Finding ART: How I Finally Got the Right Treatment
The first time I heard of ART was a few days after running the Boston Marathon. I headed to my primary care doctor with what I thought was a serious stress fracture (thank you Google for scaring the crap out of me!). After a few x-rays, my doc confirmed there was no stress fracture (thank goodness), but he pressed around in my lower calf and said there was a lot of scar tissue built up there. He recommended I see an Active Release Techniques (ART) doctor. Never heard of it. Luckily, my primary doctor had some training in ART a few years ago, so he knew about it and could actually recommend it.
At the time, I'd been seeing my chiropractor and massage therapist religiously each week for over 6 months. I loved them and was convinced they helped keep me running and avoiding injury for many months. While they still play a part in my recovery and overall health today, enhancing my ability to run many miles and races, neither was able to get to the root of my problem. If you've been following my running journey for a while, you know my problems stem from my hips. They're extremely tight and have been a major pain point for me and making it very difficult to recover from high mileage weeks. Chiropractic work, massages, and deep stretching helped for some time, but the incident both during and after Boston told me something serious was going on. Just to loop you in, my ankles swelled and bruised for days after the race, and I spent the last 5 miles of the marathon barely able to bend my ankle and complete a stride.
If you aren't familiar with ART, it hit the endurance world about 30 years ago and is extremely popular among the Ironman and Ultra running communities for its ability to deeply treat built up scar tissue from excessive overuse. It is a soft tissue system/movement based massage technique and it is painful, but worth it for the relief it provides.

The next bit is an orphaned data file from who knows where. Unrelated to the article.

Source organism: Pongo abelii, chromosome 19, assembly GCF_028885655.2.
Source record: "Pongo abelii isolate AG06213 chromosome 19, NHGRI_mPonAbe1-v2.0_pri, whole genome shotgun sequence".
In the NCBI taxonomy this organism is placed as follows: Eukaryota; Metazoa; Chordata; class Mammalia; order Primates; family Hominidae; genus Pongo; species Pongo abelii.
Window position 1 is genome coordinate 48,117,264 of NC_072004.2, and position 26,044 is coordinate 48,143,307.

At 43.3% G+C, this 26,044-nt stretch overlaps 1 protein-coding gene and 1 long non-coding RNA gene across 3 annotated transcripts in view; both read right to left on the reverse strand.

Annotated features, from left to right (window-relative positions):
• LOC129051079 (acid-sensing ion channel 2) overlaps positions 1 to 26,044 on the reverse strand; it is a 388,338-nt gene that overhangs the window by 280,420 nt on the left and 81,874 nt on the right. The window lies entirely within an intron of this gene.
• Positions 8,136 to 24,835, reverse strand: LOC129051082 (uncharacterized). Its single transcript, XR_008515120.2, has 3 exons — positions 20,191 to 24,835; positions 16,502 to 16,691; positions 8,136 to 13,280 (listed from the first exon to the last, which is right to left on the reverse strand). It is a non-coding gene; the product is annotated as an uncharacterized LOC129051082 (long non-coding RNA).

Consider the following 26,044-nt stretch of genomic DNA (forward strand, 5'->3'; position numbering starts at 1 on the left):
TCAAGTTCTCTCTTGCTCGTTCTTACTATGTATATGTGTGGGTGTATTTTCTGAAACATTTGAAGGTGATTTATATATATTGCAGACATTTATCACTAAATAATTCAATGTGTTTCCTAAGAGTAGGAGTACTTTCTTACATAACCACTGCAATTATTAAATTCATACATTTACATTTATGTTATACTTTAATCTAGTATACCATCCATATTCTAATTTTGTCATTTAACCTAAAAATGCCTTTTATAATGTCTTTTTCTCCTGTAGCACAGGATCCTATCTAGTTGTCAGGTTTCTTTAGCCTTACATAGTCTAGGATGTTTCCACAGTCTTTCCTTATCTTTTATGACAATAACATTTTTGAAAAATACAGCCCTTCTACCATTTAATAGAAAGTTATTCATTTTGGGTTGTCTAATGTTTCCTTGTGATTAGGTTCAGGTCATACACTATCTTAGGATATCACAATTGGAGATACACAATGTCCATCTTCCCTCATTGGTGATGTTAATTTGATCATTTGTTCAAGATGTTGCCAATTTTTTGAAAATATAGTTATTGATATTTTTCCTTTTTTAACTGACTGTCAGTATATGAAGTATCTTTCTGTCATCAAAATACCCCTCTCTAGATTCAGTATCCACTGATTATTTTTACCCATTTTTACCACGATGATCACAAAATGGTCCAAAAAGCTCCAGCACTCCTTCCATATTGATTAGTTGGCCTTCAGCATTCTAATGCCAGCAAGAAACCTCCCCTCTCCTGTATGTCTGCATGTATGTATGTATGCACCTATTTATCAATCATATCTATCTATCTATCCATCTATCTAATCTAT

Let's do this!
My first attempt at ART was about a month after Boston. Most ART certified docs are listed on the ART website. Rather than go to the doctor my primary care doctor recommended, I figured I would find someone in my insurance network, only to find out that ART is not covered by insurance because it is considered a massage therapy. I still ended up going with a chiropractor who fell into my network and had several of the ART designations (each doctor is designated based on the part of the body they are certified to treat), and he had good reviews. Nightmare. I went in and explained the issues I was having in my feet and that my other doc found scar tissue in my calf that could be causing it. I also made clear that my hips have been a serious pain point for me. He said we could eventually do ART on my hips, but he wanted to treat my feet first. He wanted to use this machine on me that had a metal pulsing end - telling me the purpose of it was to find the scar tissue and break it up, i.e. he WAS NOT going to actually perform ART on me. When the machine finds scar tissue, its very painful, and if it doesn't find any, there is no pain. He warned that some women who had this treatment said the pain was comparable to childbirth. WTF???